The National Aquarium’s location right on the harbor has always been fitting for an institution dedicated to marine life. Over the next three years, the Aquarium plans to create a new “environmental district” that makes Inner Harbor itself a connecting point to the natural world. Read More →
German American weekend at Baltimore’s German Christmas Village is upon us. For once, indulging a brat during the holidays isn’t a bad thing. Read More →
Mr. Trash Wheel was once blind, but now he can see. Read More →
Got $12 million to spare and a hankering for some swanky Baltimore real estate? Then I have a listing for you. Read More →
In Maryland, oysters are normally associated with the Chesapeake Bay. But, much closer to Baltimore, the Patapsco also once enjoyed a bumper of bivalve. Over the next five years, a pair of environmental groups are looking to resurrect the oyster habitat. Read More →
If you’ve been captivated by a mysterious dancer who was popping up in various Baltimore neighborhoods over the past several weeks, moving to the music on her iPod, you should know that she just moved all the way to Michigan. She recently ramped up her one-person serial flash mobs as her way of saying goodbye to the city. Read More →
The giant, solar-powered water wheel in Inner Harbor is designed to collect trash. But you never what it’s going to turn up. After last night’s thunderstorm, staffers found a python looking to dry out. Read More →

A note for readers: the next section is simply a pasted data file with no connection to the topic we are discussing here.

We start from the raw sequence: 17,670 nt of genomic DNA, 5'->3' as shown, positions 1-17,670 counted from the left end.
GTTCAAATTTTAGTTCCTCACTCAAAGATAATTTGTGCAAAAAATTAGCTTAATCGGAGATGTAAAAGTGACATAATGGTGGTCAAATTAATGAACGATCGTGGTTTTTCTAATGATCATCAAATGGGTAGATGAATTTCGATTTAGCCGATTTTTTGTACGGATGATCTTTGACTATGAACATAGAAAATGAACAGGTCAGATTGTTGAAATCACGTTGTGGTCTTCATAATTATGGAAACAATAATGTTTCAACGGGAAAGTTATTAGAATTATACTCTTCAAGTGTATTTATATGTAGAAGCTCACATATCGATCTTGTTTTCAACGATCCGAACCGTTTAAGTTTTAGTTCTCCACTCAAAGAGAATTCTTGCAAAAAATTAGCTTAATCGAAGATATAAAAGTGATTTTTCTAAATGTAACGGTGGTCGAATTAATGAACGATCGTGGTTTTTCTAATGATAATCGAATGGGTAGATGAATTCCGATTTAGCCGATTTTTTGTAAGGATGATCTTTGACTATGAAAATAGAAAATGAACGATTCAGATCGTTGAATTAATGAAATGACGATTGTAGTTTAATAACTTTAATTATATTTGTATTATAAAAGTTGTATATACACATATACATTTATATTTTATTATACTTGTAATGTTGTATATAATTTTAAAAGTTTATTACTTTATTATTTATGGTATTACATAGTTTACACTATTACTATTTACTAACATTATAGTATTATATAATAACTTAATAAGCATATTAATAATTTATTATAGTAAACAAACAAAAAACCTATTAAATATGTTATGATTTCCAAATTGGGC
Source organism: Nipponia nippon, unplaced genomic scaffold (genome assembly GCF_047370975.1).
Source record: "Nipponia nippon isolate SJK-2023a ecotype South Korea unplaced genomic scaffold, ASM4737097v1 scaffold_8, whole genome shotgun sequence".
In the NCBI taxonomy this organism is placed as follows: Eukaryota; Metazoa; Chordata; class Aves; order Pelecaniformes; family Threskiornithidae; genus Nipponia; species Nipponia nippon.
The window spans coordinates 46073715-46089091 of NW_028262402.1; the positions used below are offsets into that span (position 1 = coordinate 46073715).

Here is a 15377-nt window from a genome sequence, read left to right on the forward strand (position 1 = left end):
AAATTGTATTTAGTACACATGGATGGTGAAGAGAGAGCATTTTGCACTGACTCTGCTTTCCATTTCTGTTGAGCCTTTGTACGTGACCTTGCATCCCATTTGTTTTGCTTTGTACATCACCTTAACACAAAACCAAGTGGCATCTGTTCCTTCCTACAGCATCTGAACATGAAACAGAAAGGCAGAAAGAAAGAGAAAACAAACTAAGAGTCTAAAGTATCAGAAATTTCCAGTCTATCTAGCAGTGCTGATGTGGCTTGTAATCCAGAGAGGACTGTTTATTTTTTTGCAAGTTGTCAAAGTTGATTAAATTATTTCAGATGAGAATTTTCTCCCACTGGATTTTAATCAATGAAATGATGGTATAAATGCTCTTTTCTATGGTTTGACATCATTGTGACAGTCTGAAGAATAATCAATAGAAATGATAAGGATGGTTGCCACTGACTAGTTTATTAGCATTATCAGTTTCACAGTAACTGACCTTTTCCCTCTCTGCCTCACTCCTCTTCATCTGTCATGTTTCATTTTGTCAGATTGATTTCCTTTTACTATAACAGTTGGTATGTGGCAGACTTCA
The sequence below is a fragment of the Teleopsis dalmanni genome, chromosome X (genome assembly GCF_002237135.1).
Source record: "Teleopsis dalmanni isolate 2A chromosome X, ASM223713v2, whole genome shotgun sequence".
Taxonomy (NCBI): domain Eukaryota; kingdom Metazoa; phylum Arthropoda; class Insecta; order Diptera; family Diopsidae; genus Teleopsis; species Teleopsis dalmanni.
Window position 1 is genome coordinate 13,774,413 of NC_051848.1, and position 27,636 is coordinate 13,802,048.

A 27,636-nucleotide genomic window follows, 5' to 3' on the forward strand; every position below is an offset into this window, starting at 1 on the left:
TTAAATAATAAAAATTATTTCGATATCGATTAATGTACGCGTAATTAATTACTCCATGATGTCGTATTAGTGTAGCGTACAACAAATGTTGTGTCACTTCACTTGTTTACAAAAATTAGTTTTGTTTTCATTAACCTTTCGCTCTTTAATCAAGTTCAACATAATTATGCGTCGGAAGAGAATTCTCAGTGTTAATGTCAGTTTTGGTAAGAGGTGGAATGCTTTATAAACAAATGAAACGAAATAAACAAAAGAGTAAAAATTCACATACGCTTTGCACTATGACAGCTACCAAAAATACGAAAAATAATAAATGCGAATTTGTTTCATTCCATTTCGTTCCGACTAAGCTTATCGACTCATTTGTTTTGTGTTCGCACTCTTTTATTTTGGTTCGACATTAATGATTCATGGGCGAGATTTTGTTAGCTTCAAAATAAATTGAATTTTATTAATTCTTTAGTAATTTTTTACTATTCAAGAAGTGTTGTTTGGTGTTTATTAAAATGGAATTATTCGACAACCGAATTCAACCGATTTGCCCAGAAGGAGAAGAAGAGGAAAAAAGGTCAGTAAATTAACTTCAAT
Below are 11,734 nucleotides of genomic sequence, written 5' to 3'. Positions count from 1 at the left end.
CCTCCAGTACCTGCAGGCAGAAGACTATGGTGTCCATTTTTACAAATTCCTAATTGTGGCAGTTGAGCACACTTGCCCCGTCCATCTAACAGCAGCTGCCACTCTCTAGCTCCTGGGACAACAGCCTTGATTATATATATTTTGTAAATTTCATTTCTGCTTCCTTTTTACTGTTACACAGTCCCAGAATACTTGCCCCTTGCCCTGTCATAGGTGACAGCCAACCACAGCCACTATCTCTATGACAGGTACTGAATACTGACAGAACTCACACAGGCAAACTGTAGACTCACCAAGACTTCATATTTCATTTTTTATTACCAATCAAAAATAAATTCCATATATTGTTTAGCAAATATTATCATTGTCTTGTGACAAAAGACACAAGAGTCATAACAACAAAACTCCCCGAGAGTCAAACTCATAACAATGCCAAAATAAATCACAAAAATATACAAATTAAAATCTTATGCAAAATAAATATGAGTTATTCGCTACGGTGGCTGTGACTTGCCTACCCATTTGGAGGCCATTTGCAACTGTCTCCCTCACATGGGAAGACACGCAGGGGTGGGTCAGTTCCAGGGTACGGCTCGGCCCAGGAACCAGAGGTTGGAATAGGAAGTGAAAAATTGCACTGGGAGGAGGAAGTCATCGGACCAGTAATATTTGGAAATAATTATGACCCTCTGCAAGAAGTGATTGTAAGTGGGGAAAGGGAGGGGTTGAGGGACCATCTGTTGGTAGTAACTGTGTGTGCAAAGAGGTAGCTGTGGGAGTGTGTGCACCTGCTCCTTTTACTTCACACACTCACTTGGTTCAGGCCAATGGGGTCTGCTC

As any self-respecting capitalist knows, startups are the secret sauce of successful economies. They provide innovation in industries that have become stale; they seek out gaps in the market place and fulfill them; and now they use technology to accomplish their goals. The public perception about startups reads from a logline of Silicon Valley or The Social Network—we’ve been treated to years of 20-something college dropouts becoming the faces of billion dollar companies while the rest of the startup world angles to raise more money for their passion project. Read More →
The Inner Harbor’s trash-filtering water wheel was a $800,000 investment in keeping Baltimore’s most prominent waterway free of trash and debris. One year in, it’s paid off in spades, capturing as many as 19 tons of gunk in one day, and even winning a starring role in a Ford commercial. There are 6 million fewer cigarette butts in the Inner Harbor thanks to this guy. Read More →
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